- Boyd Erman's Streetwise: CDS market likes what it sees in Europe
Whirlpool slashes jobs Whirlpool Corp. is cutting 10 per cent of work force in North America and Europe, roughly 5,000 jobs, as global demand weakens and costs rise.
The appliance manufacturer today posted a gain in third-quarter profit to $177-million (U.S.) or $2.27 a share diluted, up from $79-million or $1.02 a year earlier. Revenue rose to $4.63-billion from $4.52-billion.
However, it slashed its forecast for the year for earnings per share to $4.75 to $5.25, well down from the previous projection of $7.25 to $8.25.
"During the quarter, we experienced weaker than expected global industry demand and elevated material costs," said chief executive officer Jeff Fettig.
"Consumers continue to show strong preference for our unmatched global brand portfolio and new product innovations, and we are beginning to see the benefits from previously announced price increases. However, our results were negatively impacted by recessionary demand levels in developed countries, a slowdown in emerging markets and high levels of inflation in material costs."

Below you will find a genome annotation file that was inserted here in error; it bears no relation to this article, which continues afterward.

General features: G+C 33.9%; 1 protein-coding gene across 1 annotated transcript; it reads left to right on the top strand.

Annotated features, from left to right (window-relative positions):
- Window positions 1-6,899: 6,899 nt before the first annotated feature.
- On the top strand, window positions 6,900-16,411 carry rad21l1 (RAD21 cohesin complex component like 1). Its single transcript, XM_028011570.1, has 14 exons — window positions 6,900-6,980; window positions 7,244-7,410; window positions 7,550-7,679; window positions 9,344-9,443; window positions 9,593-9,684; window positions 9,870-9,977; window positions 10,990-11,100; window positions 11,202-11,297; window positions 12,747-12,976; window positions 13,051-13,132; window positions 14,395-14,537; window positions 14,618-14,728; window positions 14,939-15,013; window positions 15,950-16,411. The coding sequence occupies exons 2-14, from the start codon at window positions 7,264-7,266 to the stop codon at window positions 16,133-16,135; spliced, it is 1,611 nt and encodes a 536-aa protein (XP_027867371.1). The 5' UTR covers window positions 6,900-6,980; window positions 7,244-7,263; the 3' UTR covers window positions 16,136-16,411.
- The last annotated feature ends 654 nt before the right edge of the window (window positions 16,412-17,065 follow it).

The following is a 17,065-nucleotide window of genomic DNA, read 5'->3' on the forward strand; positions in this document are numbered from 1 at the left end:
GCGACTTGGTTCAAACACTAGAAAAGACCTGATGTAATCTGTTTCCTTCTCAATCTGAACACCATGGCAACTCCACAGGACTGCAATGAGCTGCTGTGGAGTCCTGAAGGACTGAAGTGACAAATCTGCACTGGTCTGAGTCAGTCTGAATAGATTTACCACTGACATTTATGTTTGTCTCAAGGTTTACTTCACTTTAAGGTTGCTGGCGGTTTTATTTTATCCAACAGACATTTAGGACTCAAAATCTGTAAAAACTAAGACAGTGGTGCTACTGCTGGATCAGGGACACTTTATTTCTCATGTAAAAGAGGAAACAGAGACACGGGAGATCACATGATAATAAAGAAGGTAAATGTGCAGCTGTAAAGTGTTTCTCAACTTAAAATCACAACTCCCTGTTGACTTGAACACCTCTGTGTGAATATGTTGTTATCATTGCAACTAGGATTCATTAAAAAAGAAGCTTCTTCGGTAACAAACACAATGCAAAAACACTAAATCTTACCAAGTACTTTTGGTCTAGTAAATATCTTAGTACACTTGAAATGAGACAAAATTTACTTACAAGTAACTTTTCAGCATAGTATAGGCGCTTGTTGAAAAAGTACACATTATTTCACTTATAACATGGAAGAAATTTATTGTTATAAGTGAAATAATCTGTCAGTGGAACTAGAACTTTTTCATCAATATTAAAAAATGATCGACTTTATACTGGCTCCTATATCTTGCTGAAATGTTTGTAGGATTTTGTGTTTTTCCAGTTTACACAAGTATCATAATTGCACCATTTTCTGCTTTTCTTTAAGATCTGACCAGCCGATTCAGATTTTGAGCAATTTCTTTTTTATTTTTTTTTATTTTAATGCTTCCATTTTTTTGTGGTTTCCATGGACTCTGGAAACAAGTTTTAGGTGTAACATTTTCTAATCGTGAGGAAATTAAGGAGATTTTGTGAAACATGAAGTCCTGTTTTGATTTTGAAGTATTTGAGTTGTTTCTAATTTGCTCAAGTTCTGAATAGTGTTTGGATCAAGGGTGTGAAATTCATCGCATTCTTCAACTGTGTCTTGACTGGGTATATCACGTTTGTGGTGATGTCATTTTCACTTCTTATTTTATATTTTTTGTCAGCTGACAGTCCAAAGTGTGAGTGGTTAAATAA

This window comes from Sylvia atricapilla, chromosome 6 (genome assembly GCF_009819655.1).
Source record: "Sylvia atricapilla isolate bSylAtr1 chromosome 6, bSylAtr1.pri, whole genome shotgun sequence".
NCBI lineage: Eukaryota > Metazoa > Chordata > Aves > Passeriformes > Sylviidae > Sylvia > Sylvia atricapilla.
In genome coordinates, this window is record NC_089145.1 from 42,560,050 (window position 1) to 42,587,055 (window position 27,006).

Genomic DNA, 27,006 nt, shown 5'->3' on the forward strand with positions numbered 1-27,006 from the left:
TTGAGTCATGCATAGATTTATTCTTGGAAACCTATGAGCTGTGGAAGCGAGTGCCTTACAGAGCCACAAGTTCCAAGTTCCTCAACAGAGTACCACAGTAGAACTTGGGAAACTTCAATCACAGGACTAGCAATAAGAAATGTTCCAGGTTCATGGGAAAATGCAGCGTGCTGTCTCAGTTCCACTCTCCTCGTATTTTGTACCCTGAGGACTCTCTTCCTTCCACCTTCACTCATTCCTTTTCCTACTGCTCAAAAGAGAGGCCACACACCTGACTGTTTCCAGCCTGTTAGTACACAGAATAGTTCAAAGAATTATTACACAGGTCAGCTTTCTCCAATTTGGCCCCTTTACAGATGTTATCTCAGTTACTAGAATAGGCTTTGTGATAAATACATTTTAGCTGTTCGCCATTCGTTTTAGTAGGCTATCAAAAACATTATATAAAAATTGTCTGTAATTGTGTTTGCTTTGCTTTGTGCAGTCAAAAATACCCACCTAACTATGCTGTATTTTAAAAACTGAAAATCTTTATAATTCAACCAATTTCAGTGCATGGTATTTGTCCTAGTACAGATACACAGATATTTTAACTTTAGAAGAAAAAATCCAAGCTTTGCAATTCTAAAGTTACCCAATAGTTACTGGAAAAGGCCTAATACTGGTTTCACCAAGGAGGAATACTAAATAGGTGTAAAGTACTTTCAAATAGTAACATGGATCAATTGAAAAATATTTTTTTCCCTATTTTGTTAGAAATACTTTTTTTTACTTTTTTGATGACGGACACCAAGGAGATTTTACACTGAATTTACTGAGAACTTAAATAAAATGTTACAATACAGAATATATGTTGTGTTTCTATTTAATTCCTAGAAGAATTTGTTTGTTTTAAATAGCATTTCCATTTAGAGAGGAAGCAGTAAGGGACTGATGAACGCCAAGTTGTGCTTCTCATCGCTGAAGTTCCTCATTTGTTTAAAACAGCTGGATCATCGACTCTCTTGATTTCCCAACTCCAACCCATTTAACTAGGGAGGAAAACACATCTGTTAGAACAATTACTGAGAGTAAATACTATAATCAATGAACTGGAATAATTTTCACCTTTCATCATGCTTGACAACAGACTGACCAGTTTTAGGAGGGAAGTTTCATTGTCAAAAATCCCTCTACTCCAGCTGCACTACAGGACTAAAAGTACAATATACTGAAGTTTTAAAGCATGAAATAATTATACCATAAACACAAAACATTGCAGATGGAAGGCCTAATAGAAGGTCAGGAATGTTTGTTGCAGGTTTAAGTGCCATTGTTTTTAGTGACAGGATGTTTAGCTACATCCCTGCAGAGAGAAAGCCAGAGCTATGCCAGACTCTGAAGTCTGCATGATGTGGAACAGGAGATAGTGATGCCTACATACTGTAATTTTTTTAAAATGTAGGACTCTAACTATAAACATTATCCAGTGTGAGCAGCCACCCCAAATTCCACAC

Samsung overtakes Apple Samsung Electronics is suddenly in the lead in the smart phone race, for now anyway, having made huge strides over the course of just one year.
Estimates show the South Korean manufacturer, which posted earnings today, overtaking Apple Inc. as the top seller in the world, with shipments surging more than 40 per cent annually in the third quarter.
Like others in the market, Samsung is using the Android system from Google Inc. While Samsung itself did not disclose actual numbers, market researcher Strategy Analytics said Samsung moved almost 28 million devices in the quarter, outpacing Apple's 17 million. Samsung now holds almost 24 per cent of the market, said analyst Neil Mawston.